Coffee has always been about stimulation and comfort, two much needed things during a pandemic. Now that many of us are no longer grabbing a coffee and running out the door to work, brewing our own coffee at home has taken on a new life. Or, at least that's the mindset that Buffy Maguire and her team at Lady Falcon Coffee Club hope people are ready to adopt. In this Small Business Spotlight, we talked to Buffy about her inspirations of starting her own business and the challenges of taking their business online during the pandemic.
About Lady Falcon Coffee Club
Lady Falcon Coffee Club is an independent specialty coffee and cáscara tea company hailing from San Francisco's historic Ocean Beach neighborhood. They're a roaster, producer, and delivery service rolled into one, and are best known for their iconic coffee truck with their signature grey exterior and teal interior -- parked at San Francisco's historic Alamo Square on weekends. If you enjoy hearing their story, please be sure to support them online, or follow them on Facebook or Instagram.
Inspiration, Passion, and Coffee
It all started (as these things do) with restrictions and reasons to get out of them. In explaining her inspiration for the business, Buffy Maguire recalled reading books about Carville-by-the-Sea (an impromptu SF neighborhood in the early 20th century), and learning of the Falcon Ladies Bicycling Club which ultimately became the inspiration for the name of her business. The bicycling club did a lot to put the Carville area on the map and shape the stories there. For them it was about freedom, getting out and moving in a way that was often restricted. This idea struck her as both excellent branding and a way to commemorate their legacy.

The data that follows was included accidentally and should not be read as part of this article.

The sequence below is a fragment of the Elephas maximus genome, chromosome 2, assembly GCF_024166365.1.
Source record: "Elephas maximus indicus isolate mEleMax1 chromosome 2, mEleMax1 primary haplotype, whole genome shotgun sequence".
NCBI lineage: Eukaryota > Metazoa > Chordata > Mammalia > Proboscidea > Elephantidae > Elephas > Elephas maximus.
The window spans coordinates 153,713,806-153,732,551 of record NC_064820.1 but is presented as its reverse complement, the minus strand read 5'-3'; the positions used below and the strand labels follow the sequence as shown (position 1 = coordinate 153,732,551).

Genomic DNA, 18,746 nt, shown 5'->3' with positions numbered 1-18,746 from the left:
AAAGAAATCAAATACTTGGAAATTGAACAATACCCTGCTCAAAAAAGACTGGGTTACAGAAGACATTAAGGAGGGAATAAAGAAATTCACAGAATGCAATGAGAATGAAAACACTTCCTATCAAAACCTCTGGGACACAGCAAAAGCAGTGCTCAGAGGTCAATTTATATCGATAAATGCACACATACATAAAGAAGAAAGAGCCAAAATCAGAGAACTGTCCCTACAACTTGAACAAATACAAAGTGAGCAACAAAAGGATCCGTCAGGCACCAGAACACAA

Buffy, a third generation San Franciscan was into coffee early on and loved dwelling on the concepts in and surrounding it around 2006-2007. However, at the time that she started looking at specialty coffee, there was very much a niche definition of 'what specialty coffee should be'. This definition and the industry that surrounded it was often gated with a boys club feel, which made breaking into the space a challenge. Even today, less than 13% of roasters are women.
Buffy recalled that at the beginning she was dismissed and turned away often. On her path to self learning, she found that few people seemed to have the time for her intrigue but was undeterred as the challenge set her on a path to turn coffee from an interest to a hobby to her passion. Her first foothold came in late 2008 - early 2009 during the economic downturn where she was able to get a high-grade roaster on the cheap.
Buffy picked up a Probat, put it in her garage, and got to work. Like many new roasters just starting out, she started roasting light then went very dark. That's the way with coffee trends, she mused, with a constant swing between "dark beans are best" then "light" and vice versa. She is still using that Probat today.